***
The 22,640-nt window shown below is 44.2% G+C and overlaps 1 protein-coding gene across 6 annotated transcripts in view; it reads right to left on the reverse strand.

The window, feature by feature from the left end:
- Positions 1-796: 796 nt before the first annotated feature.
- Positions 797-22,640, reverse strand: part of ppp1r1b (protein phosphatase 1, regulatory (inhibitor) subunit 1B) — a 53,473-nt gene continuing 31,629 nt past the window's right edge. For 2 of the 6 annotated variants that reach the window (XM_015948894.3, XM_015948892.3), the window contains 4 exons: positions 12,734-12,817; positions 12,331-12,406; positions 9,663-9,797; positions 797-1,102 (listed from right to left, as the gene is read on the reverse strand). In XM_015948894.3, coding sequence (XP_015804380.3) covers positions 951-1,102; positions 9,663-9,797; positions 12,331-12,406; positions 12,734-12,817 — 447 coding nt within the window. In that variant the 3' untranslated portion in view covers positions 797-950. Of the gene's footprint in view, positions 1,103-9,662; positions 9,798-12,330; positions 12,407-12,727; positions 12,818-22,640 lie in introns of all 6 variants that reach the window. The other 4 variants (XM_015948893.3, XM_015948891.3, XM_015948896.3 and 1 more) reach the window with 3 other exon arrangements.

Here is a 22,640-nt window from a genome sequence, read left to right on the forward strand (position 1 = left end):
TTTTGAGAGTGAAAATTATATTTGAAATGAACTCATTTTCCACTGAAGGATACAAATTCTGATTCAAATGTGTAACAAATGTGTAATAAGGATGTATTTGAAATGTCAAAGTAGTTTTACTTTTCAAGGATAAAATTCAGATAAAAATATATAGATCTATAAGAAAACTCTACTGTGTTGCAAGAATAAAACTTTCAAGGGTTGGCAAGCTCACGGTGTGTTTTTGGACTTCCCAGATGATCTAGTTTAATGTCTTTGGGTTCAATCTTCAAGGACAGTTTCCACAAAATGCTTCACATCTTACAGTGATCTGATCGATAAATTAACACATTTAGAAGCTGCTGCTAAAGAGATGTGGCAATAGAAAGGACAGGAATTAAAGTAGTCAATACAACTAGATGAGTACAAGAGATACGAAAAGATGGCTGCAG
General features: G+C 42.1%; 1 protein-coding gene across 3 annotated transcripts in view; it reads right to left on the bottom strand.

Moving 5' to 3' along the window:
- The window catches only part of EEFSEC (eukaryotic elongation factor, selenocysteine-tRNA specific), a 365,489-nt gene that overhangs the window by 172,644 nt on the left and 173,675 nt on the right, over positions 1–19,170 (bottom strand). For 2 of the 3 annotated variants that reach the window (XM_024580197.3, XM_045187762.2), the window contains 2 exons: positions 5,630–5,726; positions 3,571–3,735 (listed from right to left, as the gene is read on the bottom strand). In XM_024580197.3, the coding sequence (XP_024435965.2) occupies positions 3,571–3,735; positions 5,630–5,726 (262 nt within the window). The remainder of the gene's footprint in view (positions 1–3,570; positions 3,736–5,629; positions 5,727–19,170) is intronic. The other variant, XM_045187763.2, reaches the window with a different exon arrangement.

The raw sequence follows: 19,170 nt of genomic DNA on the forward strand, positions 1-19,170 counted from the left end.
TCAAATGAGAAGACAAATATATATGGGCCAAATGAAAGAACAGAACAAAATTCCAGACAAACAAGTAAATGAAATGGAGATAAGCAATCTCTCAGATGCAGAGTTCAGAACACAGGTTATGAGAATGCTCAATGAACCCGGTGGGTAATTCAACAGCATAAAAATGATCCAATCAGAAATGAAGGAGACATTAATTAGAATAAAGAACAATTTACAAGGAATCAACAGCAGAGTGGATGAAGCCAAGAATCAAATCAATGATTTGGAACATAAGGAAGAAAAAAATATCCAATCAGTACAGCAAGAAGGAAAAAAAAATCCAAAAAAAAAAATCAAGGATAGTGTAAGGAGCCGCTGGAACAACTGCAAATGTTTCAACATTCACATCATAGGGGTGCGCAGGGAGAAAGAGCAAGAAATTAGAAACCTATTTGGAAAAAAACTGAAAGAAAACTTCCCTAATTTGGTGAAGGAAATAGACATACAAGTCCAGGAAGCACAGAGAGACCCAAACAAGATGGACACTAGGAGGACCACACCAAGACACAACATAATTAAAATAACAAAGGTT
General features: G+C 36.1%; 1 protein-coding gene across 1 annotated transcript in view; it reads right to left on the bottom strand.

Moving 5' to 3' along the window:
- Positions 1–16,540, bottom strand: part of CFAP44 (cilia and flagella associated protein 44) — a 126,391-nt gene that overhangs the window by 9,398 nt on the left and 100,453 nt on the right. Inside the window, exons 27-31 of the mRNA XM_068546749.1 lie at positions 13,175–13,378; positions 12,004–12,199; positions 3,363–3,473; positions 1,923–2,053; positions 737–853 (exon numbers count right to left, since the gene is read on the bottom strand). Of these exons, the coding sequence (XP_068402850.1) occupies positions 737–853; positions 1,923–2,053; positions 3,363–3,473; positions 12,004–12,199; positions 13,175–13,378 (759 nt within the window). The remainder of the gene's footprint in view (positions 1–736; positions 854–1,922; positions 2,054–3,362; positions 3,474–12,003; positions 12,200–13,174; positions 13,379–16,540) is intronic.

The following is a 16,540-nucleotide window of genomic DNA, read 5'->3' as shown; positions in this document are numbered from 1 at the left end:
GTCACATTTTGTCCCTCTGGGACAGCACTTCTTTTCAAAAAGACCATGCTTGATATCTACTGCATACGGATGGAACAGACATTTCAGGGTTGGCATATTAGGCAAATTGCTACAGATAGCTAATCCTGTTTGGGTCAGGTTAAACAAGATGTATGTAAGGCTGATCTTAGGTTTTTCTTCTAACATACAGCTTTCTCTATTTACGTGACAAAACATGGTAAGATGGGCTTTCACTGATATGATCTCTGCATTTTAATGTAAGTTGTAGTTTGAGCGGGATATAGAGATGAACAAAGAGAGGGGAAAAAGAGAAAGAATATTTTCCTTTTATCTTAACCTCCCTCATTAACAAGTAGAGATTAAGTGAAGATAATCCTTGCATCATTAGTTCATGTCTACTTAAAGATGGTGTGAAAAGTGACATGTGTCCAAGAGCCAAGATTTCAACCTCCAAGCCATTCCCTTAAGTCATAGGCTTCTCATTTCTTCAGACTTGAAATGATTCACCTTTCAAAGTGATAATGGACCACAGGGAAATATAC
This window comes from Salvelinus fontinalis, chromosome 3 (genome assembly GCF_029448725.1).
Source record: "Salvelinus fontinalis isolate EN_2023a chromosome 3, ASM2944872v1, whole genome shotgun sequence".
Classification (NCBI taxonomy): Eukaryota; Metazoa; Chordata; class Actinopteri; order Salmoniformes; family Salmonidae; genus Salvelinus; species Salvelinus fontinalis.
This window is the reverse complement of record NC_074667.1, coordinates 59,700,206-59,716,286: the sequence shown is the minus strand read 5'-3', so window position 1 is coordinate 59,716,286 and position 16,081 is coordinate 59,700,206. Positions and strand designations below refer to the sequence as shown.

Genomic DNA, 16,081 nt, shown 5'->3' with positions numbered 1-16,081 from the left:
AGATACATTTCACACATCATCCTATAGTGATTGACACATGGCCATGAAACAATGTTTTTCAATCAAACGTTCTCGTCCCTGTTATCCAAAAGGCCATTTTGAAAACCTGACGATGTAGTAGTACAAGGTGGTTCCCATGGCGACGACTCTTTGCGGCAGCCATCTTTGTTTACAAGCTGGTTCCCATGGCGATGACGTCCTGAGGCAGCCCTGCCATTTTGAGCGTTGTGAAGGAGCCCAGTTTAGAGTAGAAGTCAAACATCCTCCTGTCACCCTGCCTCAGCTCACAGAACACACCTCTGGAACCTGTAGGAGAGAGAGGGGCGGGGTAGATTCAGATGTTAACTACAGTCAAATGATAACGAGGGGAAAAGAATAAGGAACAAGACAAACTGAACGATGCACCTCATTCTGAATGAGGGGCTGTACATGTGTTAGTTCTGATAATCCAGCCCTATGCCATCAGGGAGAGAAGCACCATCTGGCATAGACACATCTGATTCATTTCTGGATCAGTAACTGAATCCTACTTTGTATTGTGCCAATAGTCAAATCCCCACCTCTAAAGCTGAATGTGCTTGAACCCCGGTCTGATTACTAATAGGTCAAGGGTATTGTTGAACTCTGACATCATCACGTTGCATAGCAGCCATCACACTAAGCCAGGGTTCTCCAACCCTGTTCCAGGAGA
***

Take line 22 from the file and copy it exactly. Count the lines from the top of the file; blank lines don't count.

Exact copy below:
AGATACATTTCACACATCATCCTATAGTGATTGACACATGGCCATGAAACAATGTTTTTCAATCAAACGTTCTCGTCCCTGTTATCCAAAAGGCCATTTTGAAAACCTGACGATGTAGTAGTACAAGGTGGTTCCCATGGCGACGACTCTTTGCGGCAGCCATCTTTGTTTACAAGCTGGTTCCCATGGCGATGACGTCCTGAGGCAGCCCTGCCATTTTGAGCGTTGTGAAGGAGCCCAGTTTAGAGTAGAAGTCAAACATCCTCCTGTCACCCTGCCTCAGCTCACAGAACACACCTCTGGAACCTGTAGGAGAGAGAGGGGCGGGGTAGATTCAGATGTTAACTACAGTCAAATGATAACGAGGGGAAAAGAATAAGGAACAAGACAAACTGAACGATGCACCTCATTCTGAATGAGGGGCTGTACATGTGTTAGTTCTGATAATCCAGCCCTATGCCATCAGGGAGAGAAGCACCATCTGGCATAGACACATCTGATTCATTTCTGGATCAGTAACTGAATCCTACTTTGTATTGTGCCAATAGTCAAATCCCCACCTCTAAAGCTGAATGTGCTTGAACCCCGGTCTGATTACTAATAGGTCAAGGGTATTGTTGAACTCTGACATCATCACGTTGCATAGCAGCCATCACACTAAGCCAGGGTTCTCCAACCCTGTTCCAGGAGA